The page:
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46 dead after landslide in southwest China

Burrowing by hand and machines, Chinese soldiers and emergency crews toiled on steep, frigid slopes looking for the few missing after a devastating landslide killed dozens of villagers.

By early Saturday local time, word came that the tragedy had struck the mountain community in Gaopo.

The landslide killed 46 people in the southwest China village, according to state-run Xinhua news agency.

A powerful avalanche of mud and dirt had taken away 10% of village.

Twenty-seven adults, and 19 children.

Video from state-run CCTV showed what was once Gaopo, the small community in China’s Yunnan Province. Some houses were crushed; others had ceased to exist entirely, except for stray bricks that made their way downhill.

Earlier, rescuers drenched in mud swarmed the scene, digging fervently with shovels, looking for signs of life.

Instead, they found shredded clothes, wallets and other evidence of those killed in the disaster.

“We pulled out several people, one of whom was breathing weakly,” said Li Yongju, 50, a resident of the neighboring community of Zengjiazhai. “But after a while, he died.”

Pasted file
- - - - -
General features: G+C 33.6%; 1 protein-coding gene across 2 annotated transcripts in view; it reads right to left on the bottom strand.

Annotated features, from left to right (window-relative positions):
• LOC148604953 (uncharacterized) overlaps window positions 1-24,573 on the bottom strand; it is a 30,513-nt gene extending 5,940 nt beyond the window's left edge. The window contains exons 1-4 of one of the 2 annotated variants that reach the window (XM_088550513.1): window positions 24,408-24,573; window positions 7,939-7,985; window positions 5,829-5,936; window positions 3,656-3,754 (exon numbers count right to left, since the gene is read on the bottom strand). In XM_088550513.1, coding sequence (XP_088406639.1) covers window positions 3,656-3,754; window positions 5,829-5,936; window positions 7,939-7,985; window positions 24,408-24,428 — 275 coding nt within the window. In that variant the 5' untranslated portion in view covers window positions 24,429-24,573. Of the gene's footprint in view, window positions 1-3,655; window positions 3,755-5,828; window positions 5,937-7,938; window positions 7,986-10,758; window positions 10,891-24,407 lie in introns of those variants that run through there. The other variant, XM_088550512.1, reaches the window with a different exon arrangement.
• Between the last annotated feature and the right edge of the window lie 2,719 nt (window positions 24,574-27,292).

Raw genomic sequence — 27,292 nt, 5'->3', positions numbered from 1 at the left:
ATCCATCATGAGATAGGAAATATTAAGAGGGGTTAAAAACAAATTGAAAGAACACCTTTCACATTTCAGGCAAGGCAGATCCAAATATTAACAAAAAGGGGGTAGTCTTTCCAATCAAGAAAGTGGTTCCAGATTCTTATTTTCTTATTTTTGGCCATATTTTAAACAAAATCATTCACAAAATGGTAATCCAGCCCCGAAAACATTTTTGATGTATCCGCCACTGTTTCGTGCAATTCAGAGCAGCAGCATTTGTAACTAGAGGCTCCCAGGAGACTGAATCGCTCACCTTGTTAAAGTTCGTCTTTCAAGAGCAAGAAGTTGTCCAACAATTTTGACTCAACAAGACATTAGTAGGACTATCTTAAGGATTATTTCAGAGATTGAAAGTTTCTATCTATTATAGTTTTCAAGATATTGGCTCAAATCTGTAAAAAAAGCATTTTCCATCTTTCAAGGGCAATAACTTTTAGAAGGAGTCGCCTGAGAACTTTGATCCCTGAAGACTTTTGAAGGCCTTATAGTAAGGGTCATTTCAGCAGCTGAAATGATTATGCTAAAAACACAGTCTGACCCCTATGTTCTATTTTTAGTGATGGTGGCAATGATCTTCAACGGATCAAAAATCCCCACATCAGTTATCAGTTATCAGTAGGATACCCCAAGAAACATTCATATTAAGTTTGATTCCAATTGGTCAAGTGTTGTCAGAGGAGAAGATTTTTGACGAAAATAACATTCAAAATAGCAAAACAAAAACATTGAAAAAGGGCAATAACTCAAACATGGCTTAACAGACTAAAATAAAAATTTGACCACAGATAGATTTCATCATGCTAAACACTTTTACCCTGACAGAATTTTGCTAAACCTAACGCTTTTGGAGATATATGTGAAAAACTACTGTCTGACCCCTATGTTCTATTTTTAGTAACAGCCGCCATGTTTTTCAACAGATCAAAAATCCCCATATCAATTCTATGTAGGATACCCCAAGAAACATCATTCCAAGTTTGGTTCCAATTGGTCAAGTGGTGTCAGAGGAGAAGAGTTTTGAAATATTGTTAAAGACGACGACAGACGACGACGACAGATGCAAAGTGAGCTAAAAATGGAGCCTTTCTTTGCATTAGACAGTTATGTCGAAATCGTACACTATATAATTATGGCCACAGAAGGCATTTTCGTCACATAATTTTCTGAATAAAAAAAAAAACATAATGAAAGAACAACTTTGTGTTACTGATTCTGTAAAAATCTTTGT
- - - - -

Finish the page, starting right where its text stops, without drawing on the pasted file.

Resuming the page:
Zhou Benju was born in the landslide hit area, then married a man from Zengjiazhai and moved there. A loud noise woke her, and later she learned the toll the event had taken on her family.

“In this disaster, … my grandma, brother, uncle and my aunt’s family members died,” Zhou said, according to Xinhua.

The landslide struck Friday morning local time, triggered by rain and snow that had saturated the largely rocky area for 10 days, Li Lianju, deputy director of the Yunnan Land and Resources Department, told state media.

The Zhaojiagou area of Gaopo village had not experienced landslides before, according to Li.

But Saturday NZT, 46 people in the community of 468 people were buried, according to the local civil affairs bureau.

Two others suffered nonlife-threatening injuries, Xinhua reported.

The disaster prompted a massive search and rescue effort that included more than 20 excavators and front-end loaders.

And there were more than 1,000 soldiers, police, firefighters and mine rescuers participating in the effort, local officials said.





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